I come back to that story because it shows how it wasn’t a black or white issue. This guy was a really quality guy. He just was not lined up with us completely. And thinking about politics, it’s not like you’re getting married to the candidate. It’s more like getting on a bus and going in the right direction with someone. When you’re working with a client, you need to think about does the company overall reflect your values? Can you do a good job for the client and know that at the end of the day you’ve contributed to the greater good?
That’s great advice. Beyond your personal experience, what are you seeing is the key communication ethic challenge for today and tomorrow?
I don’t think ethics changes much in a broad sense. The broad issues are eternal. You can go back to Aristotle and Plato and we’re talking about virtue and the consequences of our actions, and that’s obviously still relevant today. So many of the situations we as PR or IR practitioners deal with often comes down to being honest with your audiences and being honest with yourself. The details will constantly change based on the channels we use and the clients we’re working with and the products that we’re marketing.
Going back to our conversation, do you work for someone you don’t agree with to pitch a product that may be harmful to consumers? Edward Bernays paid women to smoke cigarettes or as he coined them ‘the torches of freedom’ back in 1929 in the Easter Parade. Granted the dangers of smoking weren’t as well-known as they are now, but PR practitioners now have internal debates, on whether to promote cannabis or e-cigarettes or any other so-called sin product.
And what we’re working with now is not an Easter Parade. It’s largely digital media or social media, but the concepts are the same. In IR, I’m actually really excited about what I see as an ethical opportunity in our field. And I’m talking about ESG or environmental, social, and governance.
If you look at IR, it’s been seen at least in recent decades about communicating purely to shareholders in order to achieve a fair valuation for the company. And I think most people would look at IR as you’re dealing with the stock market. But it actually has always been more of an integrated communication field where you’re not only communicating with investors, but also with employees, customers, suppliers, the overall community and other stakeholders.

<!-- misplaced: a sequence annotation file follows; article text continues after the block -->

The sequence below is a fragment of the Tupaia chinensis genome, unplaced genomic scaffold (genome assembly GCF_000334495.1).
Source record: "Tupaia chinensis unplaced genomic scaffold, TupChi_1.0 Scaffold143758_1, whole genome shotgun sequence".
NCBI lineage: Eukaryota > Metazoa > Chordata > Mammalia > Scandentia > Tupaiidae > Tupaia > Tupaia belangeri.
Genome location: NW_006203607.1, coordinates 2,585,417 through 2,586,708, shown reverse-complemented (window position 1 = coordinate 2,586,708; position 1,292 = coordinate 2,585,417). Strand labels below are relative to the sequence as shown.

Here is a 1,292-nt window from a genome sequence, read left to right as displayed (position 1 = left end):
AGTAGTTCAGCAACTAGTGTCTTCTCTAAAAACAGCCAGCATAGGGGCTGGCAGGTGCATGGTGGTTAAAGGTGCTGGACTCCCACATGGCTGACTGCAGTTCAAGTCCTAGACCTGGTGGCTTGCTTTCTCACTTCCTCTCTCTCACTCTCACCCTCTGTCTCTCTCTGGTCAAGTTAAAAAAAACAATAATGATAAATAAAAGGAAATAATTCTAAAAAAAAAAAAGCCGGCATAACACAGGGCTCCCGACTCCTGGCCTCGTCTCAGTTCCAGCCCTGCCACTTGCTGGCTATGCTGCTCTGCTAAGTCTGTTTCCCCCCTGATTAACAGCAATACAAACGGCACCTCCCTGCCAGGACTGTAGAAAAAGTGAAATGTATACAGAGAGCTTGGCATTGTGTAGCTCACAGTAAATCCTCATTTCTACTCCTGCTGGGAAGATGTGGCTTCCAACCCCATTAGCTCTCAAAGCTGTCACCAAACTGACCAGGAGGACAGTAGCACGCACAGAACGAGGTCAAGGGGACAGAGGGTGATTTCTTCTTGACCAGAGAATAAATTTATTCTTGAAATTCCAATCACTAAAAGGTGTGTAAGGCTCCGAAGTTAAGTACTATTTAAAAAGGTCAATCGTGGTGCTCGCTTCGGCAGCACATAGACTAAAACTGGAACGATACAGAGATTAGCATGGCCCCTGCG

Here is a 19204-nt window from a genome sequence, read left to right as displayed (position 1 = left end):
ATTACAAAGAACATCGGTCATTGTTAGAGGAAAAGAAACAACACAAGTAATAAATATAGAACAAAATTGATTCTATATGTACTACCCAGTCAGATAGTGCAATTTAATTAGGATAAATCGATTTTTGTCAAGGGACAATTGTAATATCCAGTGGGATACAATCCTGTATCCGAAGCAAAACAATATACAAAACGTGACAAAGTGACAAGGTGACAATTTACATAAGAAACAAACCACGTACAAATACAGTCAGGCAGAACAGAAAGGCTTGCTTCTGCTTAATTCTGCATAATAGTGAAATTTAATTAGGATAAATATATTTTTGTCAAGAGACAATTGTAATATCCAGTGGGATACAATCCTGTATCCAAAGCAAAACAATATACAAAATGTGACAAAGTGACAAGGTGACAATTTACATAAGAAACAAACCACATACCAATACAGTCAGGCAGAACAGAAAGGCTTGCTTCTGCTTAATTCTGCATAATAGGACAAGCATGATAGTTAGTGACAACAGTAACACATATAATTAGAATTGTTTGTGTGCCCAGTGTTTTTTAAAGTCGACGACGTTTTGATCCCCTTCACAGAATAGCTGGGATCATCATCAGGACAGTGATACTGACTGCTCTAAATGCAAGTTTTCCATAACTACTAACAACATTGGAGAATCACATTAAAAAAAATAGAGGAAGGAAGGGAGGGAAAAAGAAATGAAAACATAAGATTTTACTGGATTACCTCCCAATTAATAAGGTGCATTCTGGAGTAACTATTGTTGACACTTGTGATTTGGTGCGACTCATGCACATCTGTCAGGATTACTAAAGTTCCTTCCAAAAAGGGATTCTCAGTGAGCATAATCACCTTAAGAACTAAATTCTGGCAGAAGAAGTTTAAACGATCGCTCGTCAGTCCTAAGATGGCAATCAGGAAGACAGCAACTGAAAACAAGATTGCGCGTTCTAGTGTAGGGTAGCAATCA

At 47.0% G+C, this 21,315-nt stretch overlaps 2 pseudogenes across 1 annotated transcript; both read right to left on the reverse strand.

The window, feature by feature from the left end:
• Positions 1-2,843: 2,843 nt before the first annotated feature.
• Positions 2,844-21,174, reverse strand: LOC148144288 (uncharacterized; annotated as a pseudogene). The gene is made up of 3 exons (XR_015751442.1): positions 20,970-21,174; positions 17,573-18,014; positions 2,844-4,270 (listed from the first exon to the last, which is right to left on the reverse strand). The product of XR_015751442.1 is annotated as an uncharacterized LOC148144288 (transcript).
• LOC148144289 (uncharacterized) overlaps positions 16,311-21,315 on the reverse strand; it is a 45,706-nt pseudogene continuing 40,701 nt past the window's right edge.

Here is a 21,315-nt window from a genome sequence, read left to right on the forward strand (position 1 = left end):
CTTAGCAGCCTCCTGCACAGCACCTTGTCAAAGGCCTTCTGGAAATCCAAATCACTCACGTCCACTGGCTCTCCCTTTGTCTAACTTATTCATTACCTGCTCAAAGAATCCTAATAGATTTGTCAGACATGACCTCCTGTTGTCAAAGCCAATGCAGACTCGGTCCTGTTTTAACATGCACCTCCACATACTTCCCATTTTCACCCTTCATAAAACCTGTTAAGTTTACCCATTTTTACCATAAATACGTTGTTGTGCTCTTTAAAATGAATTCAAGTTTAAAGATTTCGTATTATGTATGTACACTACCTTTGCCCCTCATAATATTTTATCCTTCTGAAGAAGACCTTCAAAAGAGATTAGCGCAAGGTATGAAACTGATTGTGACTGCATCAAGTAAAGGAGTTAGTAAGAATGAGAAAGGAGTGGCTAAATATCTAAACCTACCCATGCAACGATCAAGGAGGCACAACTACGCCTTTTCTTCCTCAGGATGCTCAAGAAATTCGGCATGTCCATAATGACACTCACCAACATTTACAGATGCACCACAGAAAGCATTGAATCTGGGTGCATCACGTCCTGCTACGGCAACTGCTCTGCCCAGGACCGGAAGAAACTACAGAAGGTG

ESG has become critical to investor communications. I’ve seen stats that over $20 billion are flowing into ESG funds in 2019 in the US alone. And a lot more even non-ESG funds are considering ESG factors in their investment decisions. So it’s not something anyone can ignore anymore. It has become an important part of an overall investor relations campaign. And we’re even seeing some IR positions, when you see IR positions advertised, starting to include ESG in the actual job titles, which is fantastic. So now we have the opportunity to not only drive fair valuations for companies, but also do good for all stakeholders. That’s great.
ESG has gained so much importance over the years. But around sustainability there’s been a lot of greenwashing going on. What are some of the ethical pitfalls that you’re seeing organizations fall into when it comes to ESG?
You hit the nail on the head with greenwashing, which is where companies are misleading the public as to how green they are, or promoting ESG initiatives where there’s really no substance. And when you think about it from an IR perspective, done well, companies should be looking at the material risks from ESG issues and then focus on the areas where the company can do good and de-risk the company long-term at the same time. Now just for an example, if a company is planting trees because they want to look good and they want to brag about it on their website, but they aren’t doing so because it’s offsetting any material risk, well then they won’t be getting the credit from investors that they could have and maybe they’ll take a hit. Now if you’re focused on water conservation because you happen to be a huge user of water in your manufacturing process, or you’re planting those same trees as an offset to your massive carbon footprint, and you’re communicating what you’re doing and why you’re doing it, now that’s a whole lot more meaningful.
That makes a lot of sense. And are you seeing pressure from companies to try to stretch the limits in terms of how they’re reporting their ESG, or are they all pretty much playing it straight?